The World Health Organisation (WHO) has called for countries to improve access to two lifesaving Ebola medicines, in its first guidelines on the viral disease, published on Friday.
The recommendation follows review and analysis of clinical trials for the monoclonal antibodies mAb114 (known as Ansuvimab or Ebanga) and REGN-EB3 (Inmazeb), which have demonstrated clear benefits for people who have tested positive for Ebola, which is often fatal.
This includes older persons, pregnant and breastfeeding women, children, and newborns whose mothers were confirmed to have Ebola within the first seven days after birth.
The clinical trials were conducted during Ebola outbreaks.
WHO said the largest trial was carried out in the Democratic Republic of the Congo, demonstrating that the highest level of scientific rigour can be applied even during Ebola outbreaks in difficult contexts.
The UN agency also provided recommendations regarding therapeutics that should not be used as treatments, which include ZMapp and remdesivir.
The new guidance, published simultaneously in English and French, will support healthcare providers caring for Ebola patients as well as policymakers involved in outbreak preparedness and response.
It complements clinical care guidance that outlines the optimised supportive care that Ebola patients should receive – from the relevant tests to administer, to managing pain, nutrition and co-infections, and other approaches that put patients on the best path to recovery.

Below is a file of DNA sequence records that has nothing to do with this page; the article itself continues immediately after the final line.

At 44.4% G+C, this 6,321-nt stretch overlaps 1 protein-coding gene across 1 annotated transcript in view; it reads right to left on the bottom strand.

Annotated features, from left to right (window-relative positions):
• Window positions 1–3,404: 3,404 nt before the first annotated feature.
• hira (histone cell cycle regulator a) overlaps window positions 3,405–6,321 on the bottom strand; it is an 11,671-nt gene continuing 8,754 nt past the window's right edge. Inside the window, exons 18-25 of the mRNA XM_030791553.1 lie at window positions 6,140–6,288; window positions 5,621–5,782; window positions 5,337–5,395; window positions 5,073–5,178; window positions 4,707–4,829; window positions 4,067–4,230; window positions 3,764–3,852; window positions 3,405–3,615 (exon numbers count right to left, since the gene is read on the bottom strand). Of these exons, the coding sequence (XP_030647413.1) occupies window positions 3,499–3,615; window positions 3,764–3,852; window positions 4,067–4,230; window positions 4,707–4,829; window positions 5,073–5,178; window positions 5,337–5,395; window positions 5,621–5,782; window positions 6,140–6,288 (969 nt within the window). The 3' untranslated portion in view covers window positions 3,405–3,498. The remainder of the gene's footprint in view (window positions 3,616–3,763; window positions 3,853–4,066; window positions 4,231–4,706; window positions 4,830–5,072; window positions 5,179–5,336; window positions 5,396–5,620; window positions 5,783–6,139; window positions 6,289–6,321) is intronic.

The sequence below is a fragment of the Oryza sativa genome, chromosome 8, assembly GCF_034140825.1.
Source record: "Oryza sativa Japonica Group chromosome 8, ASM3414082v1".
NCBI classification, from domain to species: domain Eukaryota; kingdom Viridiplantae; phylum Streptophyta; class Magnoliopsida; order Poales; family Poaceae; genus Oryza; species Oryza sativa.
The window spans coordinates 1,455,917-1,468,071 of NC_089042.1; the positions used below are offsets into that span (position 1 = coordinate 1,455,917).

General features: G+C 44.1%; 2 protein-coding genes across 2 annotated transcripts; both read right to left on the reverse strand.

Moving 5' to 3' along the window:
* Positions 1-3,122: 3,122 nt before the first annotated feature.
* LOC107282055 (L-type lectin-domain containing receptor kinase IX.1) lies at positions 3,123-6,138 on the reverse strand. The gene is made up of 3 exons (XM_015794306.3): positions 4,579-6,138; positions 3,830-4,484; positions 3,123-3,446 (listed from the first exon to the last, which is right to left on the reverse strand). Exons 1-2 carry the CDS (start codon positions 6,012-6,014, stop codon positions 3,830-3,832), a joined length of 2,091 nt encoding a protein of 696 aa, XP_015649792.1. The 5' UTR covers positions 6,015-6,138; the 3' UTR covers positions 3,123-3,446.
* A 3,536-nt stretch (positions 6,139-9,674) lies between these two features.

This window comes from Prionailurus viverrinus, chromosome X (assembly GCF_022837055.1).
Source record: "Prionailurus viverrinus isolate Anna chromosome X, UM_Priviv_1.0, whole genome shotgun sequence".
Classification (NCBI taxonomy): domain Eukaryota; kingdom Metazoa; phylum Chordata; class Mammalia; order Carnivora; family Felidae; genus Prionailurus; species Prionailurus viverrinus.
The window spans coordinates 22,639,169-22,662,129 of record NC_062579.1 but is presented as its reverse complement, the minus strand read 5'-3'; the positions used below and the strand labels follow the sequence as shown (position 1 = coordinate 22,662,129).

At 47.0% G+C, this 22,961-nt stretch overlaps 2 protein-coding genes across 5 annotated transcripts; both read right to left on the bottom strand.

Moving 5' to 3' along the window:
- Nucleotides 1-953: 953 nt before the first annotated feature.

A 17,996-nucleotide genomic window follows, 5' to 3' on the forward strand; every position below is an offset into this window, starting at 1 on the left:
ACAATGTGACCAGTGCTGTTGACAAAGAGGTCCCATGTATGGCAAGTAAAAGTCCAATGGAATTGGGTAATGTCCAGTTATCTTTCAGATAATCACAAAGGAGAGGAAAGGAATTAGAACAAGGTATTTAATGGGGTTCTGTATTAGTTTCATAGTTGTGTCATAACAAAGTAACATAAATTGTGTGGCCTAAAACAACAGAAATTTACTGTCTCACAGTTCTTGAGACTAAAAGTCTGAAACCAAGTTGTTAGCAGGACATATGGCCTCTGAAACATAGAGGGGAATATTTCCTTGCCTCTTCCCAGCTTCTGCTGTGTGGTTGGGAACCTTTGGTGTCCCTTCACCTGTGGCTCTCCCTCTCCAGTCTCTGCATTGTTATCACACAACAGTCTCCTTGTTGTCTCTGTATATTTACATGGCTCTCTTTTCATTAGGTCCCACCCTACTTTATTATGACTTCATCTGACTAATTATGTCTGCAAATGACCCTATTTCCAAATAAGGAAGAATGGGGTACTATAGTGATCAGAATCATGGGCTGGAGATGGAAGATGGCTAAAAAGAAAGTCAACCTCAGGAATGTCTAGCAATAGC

“This therapeutic guide is a critical tool to fight Ebola,” Dr Richard Kojan, co-chair of the expert group selected by WHO to develop the guidelines, and President of ALIMA, The Alliance for International Medical Action, said.
“From now on, people infected with the Ebola virus will have a greater chance of recovering if they seek care as early as possible.
“As with other infectious diseases, timeliness is key, and people should not hesitate to consult health workers as quickly as possible to ensure they receive the best care possible.”
Fellow co-chair Dr Robert Fowler from the University of Toronto in Canada noted that Ebola used to be perceived as “a near certain killer,” but advances in care and therapeutics over the past decade have revolutionised treatment of the disease.
“Provision of best supportive medical care to patients, combined with monoclonal antibody treatment – MAb114 or REGN-EB3 – now leads to recovery for the vast majority of people,” he added.
As access to these treatments remains challenging, especially in poor areas, WHO said they should be available where they are most needed, namely in locations where active Ebola outbreaks are occurring, or where the threat of outbreak is high or very likely.
The UN agency stands ready to support countries, manufacturers and partners to improve access to the two medicines.
“We have seen incredible advances in both the quality and safety of clinical care during Ebola outbreaks,” Dr Janet Diaz, lead of the clinical management unit in WHO’s Health Emergencies programme, said.
“Doing the basics well, including early diagnosis, providing optimized supportive care with the evaluation of new therapeutics under clinical trials, has transformed what is possible during Ebola outbreaks.
“This is what has led to development of a new standard of care for patients. However, timely access to these lifesaving interventions has to be a priority.”